Rybinsk is a very charming city in the Yaroslavl region. One of its main landmarks is the fire tower built in 1912.
The tower was built in the neoclassical style. For some reason, all the towers to the north of Moscow were built in this style. In the south, the towers are completely different.
The tower is still in use today, with a fire department and Ministry of Emergency Situations department located there.
There are many old red brick buildings in Rybinsk. Most of them are abandoned and falling apart, but there is hope that they will be restored.
The most fabulous house in the pseudo-Russian style with a touch of eclecticism is the “Mauritanian Castle” or “Myrkin’s House”. The actual owner, Myrkin, built the house, but the architect of this beauty is unknown.
The house was built in 1880. Before the revolution, it housed the State Bank of the Russian Empire. During the Soviet era, the building served as a courthouse, prosecutor’s office, and a lot of useless bureaus. Until the 1960s, the house was heated by stoves that even worked in the summer because of the thick walls, which kept the rooms cold all year round.
Therefore, in the 1980s, one service after another began to move out of the house, and the building gradually fell into disrepair up to the present day. Currently, the condition of the house is catastrophic.
Fortunately, the authorities of Rybinsk began the reconstruction of the house in 2019. Let’s see what comes out of it.
The building of the Rybinsk Stock Exchange has been much better preserved. Before the revolution, there was some capitalism in Russia, so stock exchanges operated in the country. The Rybinsk Stock Exchange was the third largest after Moscow and St. Petersburg.
The Rybinsk Stock Exchange mainly traded in flour and grain, not fish as one might think. It was simply a transshipment point since the Volga River flows right behind the exchange.
The first version of the Stock Exchange was opened in 1811 in a building of classical style.
Then in 1912, a new building for the Stock Exchange was built nearby in the neo-Russian style.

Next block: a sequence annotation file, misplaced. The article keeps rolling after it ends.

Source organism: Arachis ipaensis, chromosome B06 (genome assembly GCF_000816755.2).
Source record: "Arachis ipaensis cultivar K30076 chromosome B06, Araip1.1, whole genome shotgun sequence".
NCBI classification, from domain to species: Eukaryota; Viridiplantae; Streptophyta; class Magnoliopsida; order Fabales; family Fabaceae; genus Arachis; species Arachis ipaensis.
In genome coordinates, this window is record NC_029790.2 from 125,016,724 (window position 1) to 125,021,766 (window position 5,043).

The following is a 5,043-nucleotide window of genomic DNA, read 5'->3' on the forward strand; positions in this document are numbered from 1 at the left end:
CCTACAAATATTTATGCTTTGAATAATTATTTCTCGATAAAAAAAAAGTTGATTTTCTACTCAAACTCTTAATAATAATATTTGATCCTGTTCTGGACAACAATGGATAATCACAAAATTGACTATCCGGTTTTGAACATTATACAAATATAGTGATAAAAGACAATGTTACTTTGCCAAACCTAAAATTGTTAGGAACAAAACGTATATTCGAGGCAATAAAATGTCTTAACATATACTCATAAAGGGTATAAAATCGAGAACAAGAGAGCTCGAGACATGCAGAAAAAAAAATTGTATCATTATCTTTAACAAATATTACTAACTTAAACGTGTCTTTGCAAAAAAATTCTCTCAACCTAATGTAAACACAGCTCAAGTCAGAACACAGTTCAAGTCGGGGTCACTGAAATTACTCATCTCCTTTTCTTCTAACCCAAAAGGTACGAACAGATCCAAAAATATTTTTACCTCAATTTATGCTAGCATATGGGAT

During the Soviet era, all stock exchanges were closed. The building housed a river station and a hospital. Now it is a museum.
Another fabulous building in Rybinsk is the mill of the merchant Yefrem Kalashnikov. The old brick factory building is in the best traditions of English capitalism. It was built in 1899.
It is said that the merchant Kalashnikov was a successful businessman, and flour from his mill was supplied to Argentina and England, receiving various awards. Now it is a nightclub called “Mill” located in the building.
Even the old factory chimney has been preserved behind the nightclub.
Another surprise awaits in the residential neighborhoods of Rybinsk. Amidst the panel apartment buildings suddenly rises a huge Gothic-style church.
Such a surprise can leave one speechless.
This is a Polish Catholic church. In Rybinsk, after the Polish uprisings, a Catholic community of exiled Poles was formed. Later, Nicholas II lifted the sanctions against the Rybinsk Poles in order to strengthen religious tolerance, and this church was built in the city.
Now there is some kind of student club here. When I was taking pictures of the church, a girl came out of the door and got into a car with Polish license plates.
But the wonders don’t end there. In a secluded corner of Rybinsk, there is an old building where Joseph and Nicholas Schenker were born into a Jewish family. They lived here until the age of 15 before their family moved to the United States.
Almost no one has heard these names. It’s not surprising: in Russia, they have never liked to promote fellow countrymen who have achieved great success abroad.
When the brothers ended up in New York and grew up a bit, Joseph changed his name to Joseph Michael Shenk. Nicholas changed his name to Nicholas Shenk.
Later, Joseph founded the company “Twentieth Century Studios”.
And Nicholas became the president of the Metro-Goldwyn-Mayer company.
A modest sign reminds of this: “The founders of Hollywood were born in this house.”
Rybinsk is an amazing city. It’s the only Russian city I wanted to return to and did. A year later, I discovered that the Rybinsk authorities took serious steps towards restoring the city. They fixed broken streets, began the restoration of the Mauritanian House, and cleaned up the facades in the city center.
However, the most incredible thing is that in Rybinsk they came up with an idea to make shop owners in the center change all signs to the pre-revolutionary style.
This is some kind of outrageous violation of all norms of competition and market freedom.
But damn, it turned out so cool.
Dear readers! Please come to Rybinsk and don’t forget your guidebook. And I will come too, for the third time, in a year. It’s painfully good here.